Are There Genuine Mathematical Explanations Of Physical Phenomena?
Many explanations in science make use of mathematics. But are there cases where the mathematical component of a scientific explanation is explanatory in its own right? This issue of mathematical explanations in science has been for the most part neglected. I argue that there are genuine mathematical explanations in science, and present in some detail an example of such an explanation, taken from evolutionary biology, involving periodical cicadas. I also indicate how the answer to my title question impacts on broader issues in the philosophy of mathematics; in particular it may help platonists respond to a recent challenge by Joseph Melia concerning the force of the Indispensability Argument.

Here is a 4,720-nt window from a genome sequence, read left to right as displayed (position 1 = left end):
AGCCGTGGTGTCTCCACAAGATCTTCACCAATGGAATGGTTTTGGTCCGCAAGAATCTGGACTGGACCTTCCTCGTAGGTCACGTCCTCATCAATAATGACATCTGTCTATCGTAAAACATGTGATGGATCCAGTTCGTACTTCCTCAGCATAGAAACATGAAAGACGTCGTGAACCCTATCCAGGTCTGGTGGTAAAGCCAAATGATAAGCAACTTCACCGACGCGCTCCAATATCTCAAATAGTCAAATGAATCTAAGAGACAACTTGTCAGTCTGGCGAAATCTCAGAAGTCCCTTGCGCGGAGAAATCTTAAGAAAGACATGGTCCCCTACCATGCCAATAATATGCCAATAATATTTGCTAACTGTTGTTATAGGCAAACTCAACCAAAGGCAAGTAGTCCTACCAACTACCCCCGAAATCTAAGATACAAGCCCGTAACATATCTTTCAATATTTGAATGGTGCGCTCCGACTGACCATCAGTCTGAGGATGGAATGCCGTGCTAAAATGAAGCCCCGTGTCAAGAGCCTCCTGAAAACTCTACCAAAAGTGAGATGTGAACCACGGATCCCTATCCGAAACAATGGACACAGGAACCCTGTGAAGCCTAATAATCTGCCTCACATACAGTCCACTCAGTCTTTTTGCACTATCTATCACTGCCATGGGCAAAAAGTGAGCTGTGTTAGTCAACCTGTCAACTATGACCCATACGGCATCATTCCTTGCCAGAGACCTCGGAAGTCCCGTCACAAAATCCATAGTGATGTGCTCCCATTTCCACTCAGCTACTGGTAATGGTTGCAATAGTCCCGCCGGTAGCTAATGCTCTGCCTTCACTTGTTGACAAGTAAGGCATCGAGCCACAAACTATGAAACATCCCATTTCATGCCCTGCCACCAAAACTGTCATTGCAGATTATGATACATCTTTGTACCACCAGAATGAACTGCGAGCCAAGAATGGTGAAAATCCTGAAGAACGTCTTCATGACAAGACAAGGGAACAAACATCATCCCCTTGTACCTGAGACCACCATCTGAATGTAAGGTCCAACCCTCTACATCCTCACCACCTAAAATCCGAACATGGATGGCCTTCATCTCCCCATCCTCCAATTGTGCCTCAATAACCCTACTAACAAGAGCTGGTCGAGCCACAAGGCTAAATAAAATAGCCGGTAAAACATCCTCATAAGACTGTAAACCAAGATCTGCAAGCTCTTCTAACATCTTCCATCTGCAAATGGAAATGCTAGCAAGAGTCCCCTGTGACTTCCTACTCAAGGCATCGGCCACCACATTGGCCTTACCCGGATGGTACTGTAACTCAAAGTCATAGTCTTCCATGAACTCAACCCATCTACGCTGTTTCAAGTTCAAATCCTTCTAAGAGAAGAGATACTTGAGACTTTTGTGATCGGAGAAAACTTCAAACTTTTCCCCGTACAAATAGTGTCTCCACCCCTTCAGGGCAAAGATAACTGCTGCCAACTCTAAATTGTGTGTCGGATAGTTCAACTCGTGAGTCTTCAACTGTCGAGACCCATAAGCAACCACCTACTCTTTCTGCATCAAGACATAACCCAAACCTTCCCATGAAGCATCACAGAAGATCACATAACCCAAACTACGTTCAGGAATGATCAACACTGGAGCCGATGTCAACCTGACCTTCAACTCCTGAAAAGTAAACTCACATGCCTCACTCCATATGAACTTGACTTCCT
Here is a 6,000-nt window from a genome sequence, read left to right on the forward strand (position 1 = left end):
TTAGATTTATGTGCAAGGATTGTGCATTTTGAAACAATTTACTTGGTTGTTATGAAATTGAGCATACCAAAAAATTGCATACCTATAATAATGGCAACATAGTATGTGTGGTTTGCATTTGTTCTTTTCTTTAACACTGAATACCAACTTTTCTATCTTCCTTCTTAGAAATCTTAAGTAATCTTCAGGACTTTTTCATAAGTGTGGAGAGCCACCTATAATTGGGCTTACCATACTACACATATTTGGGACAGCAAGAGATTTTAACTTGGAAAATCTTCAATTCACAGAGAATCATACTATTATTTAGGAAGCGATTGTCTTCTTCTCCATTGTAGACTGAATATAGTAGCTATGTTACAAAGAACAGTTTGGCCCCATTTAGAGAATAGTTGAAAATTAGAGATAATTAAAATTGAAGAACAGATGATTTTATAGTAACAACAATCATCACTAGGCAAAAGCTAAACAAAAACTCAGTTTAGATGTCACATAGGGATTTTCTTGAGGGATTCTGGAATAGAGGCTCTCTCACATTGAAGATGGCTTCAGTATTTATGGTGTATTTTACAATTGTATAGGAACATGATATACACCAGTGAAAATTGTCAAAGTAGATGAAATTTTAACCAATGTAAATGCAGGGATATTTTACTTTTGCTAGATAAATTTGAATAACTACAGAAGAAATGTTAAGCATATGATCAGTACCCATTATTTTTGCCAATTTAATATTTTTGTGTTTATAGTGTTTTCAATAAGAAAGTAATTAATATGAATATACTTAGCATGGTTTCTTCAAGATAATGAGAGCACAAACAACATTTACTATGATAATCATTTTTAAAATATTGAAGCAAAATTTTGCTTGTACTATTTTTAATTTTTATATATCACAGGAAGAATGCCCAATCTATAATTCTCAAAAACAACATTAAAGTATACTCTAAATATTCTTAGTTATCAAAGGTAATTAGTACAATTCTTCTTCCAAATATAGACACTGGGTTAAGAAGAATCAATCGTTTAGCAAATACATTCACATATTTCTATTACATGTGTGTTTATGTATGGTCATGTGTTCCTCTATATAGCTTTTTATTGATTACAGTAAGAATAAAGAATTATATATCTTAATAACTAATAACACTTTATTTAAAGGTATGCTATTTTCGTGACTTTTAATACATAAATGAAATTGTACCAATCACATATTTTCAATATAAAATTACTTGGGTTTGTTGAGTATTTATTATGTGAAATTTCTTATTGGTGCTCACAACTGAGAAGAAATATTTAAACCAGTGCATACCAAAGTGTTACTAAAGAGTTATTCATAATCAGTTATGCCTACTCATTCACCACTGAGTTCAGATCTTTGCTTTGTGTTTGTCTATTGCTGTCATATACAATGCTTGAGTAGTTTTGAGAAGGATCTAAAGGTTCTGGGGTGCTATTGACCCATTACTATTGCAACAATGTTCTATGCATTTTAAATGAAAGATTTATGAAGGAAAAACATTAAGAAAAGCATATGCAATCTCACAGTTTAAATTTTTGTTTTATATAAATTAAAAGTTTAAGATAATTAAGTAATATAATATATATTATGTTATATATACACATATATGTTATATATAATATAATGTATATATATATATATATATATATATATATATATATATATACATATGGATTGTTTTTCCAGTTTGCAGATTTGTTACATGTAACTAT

Alan Richard Baker.
"Are There Genuine Mathematical Explanations Of Physical Phenomena?".
Reprinted in: (2017). Philosophy of Mathematics.